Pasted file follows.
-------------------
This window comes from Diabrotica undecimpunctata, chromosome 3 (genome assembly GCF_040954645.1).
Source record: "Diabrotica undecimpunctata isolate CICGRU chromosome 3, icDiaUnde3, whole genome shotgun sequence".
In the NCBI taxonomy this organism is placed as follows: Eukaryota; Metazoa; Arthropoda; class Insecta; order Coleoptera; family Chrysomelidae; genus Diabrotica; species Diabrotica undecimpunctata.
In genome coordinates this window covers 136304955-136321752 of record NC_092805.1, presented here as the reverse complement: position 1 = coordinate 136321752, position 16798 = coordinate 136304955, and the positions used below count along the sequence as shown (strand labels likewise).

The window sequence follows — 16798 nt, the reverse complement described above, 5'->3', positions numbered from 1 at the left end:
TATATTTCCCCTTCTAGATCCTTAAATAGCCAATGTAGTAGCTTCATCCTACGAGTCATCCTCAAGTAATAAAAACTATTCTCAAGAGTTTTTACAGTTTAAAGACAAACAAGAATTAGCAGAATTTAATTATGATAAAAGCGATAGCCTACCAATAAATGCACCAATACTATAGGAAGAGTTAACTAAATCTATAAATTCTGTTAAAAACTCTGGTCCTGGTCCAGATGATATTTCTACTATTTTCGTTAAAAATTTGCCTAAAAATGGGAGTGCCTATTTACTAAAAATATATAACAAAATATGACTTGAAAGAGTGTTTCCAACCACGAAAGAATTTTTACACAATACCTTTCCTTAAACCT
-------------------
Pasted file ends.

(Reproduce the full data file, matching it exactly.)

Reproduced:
This window comes from Diabrotica undecimpunctata, chromosome 3 (genome assembly GCF_040954645.1).
Source record: "Diabrotica undecimpunctata isolate CICGRU chromosome 3, icDiaUnde3, whole genome shotgun sequence".
In the NCBI taxonomy this organism is placed as follows: Eukaryota; Metazoa; Arthropoda; class Insecta; order Coleoptera; family Chrysomelidae; genus Diabrotica; species Diabrotica undecimpunctata.
In genome coordinates this window covers 136304955-136321752 of record NC_092805.1, presented here as the reverse complement: position 1 = coordinate 136321752, position 16798 = coordinate 136304955, and the positions used below count along the sequence as shown (strand labels likewise).

The window sequence follows — 16798 nt, the reverse complement described above, 5'->3', positions numbered from 1 at the left end:
TATATTTCCCCTTCTAGATCCTTAAATAGCCAATGTAGTAGCTTCATCCTACGAGTCATCCTCAAGTAATAAAAACTATTCTCAAGAGTTTTTACAGTTTAAAGACAAACAAGAATTAGCAGAATTTAATTATGATAAAAGCGATAGCCTACCAATAAATGCACCAATACTATAGGAAGAGTTAACTAAATCTATAAATTCTGTTAAAAACTCTGGTCCTGGTCCAGATGATATTTCTACTATTTTCGTTAAAAATTTGCCTAAAAATGGGAGTGCCTATTTACTAAAAATATATAACAAAATATGACTTGAAAGAGTGTTTCCAACCACGAAAGAATTTTTACACAATACCTTTCCTTAAACCT